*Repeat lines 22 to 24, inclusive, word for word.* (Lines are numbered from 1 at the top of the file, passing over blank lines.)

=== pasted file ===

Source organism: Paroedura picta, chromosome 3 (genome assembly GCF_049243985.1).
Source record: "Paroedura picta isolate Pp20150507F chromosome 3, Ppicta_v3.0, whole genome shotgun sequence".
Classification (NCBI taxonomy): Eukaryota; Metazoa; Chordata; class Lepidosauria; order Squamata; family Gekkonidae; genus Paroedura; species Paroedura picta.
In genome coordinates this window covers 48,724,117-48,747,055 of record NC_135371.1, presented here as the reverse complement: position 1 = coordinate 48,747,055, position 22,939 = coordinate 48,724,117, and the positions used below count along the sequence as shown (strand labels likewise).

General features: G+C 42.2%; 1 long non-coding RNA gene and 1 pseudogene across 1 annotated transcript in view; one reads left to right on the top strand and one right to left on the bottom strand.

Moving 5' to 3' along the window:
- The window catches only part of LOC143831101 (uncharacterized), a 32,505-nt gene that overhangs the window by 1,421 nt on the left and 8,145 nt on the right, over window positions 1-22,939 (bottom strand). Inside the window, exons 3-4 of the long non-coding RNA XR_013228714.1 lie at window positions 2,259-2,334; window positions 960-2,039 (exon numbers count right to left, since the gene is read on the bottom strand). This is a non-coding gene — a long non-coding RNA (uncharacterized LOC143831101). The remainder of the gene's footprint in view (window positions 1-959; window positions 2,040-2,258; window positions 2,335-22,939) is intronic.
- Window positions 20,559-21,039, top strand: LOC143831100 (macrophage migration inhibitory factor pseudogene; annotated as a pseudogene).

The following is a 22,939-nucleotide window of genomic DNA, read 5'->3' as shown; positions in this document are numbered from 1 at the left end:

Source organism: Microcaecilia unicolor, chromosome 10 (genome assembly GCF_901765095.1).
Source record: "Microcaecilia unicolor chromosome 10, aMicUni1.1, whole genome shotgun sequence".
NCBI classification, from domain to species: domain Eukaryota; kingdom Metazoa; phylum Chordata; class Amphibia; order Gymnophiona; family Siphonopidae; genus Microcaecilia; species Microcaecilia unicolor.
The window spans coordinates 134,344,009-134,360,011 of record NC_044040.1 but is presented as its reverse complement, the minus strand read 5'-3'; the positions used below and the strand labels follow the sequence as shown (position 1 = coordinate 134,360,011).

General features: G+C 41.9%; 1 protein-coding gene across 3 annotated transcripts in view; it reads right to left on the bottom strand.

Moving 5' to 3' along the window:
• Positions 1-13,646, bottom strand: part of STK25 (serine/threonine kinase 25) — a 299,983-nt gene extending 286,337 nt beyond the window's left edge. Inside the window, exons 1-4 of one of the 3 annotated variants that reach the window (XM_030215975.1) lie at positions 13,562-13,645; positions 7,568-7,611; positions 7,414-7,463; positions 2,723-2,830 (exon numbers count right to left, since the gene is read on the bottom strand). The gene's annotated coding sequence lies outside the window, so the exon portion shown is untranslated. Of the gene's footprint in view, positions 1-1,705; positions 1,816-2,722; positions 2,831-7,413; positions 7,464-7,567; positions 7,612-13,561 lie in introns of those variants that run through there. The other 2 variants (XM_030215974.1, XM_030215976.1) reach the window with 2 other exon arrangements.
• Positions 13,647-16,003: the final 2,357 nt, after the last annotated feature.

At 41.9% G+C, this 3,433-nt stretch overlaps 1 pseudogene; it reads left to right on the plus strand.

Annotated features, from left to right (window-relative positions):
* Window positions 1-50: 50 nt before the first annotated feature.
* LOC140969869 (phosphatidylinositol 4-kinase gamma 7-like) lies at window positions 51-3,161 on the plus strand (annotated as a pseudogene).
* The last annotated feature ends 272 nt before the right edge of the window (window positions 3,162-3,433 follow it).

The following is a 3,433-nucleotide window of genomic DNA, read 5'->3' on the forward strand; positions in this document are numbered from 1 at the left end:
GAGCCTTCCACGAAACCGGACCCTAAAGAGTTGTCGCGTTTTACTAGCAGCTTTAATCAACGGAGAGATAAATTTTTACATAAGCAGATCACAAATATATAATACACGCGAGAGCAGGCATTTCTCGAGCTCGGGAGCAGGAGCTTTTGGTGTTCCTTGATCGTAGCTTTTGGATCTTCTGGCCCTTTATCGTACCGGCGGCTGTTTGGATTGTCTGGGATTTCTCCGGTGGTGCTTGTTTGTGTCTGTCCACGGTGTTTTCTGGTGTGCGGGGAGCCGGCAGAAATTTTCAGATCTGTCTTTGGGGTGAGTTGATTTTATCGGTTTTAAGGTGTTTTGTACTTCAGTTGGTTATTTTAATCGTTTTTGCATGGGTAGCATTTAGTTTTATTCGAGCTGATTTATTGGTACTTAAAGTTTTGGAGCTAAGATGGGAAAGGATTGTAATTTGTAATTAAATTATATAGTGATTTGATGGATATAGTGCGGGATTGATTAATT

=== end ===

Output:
* The last annotated feature ends 272 nt before the right edge of the window (window positions 3,162-3,433 follow it).

The following is a 3,433-nucleotide window of genomic DNA, read 5'->3' on the forward strand; positions in this document are numbered from 1 at the left end:
GAGCCTTCCACGAAACCGGACCCTAAAGAGTTGTCGCGTTTTACTAGCAGCTTTAATCAACGGAGAGATAAATTTTTACATAAGCAGATCACAAATATATAATACACGCGAGAGCAGGCATTTCTCGAGCTCGGGAGCAGGAGCTTTTGGTGTTCCTTGATCGTAGCTTTTGGATCTTCTGGCCCTTTATCGTACCGGCGGCTGTTTGGATTGTCTGGGATTTCTCCGGTGGTGCTTGTTTGTGTCTGTCCACGGTGTTTTCTGGTGTGCGGGGAGCCGGCAGAAATTTTCAGATCTGTCTTTGGGGTGAGTTGATTTTATCGGTTTTAAGGTGTTTTGTACTTCAGTTGGTTATTTTAATCGTTTTTGCATGGGTAGCATTTAGTTTTATTCGAGCTGATTTATTGGTACTTAAAGTTTTGGAGCTAAGATGGGAAAGGATTGTAATTTGTAATTAAATTATATAGTGATTTGATGGATATAGTGCGGGATTGATTAATT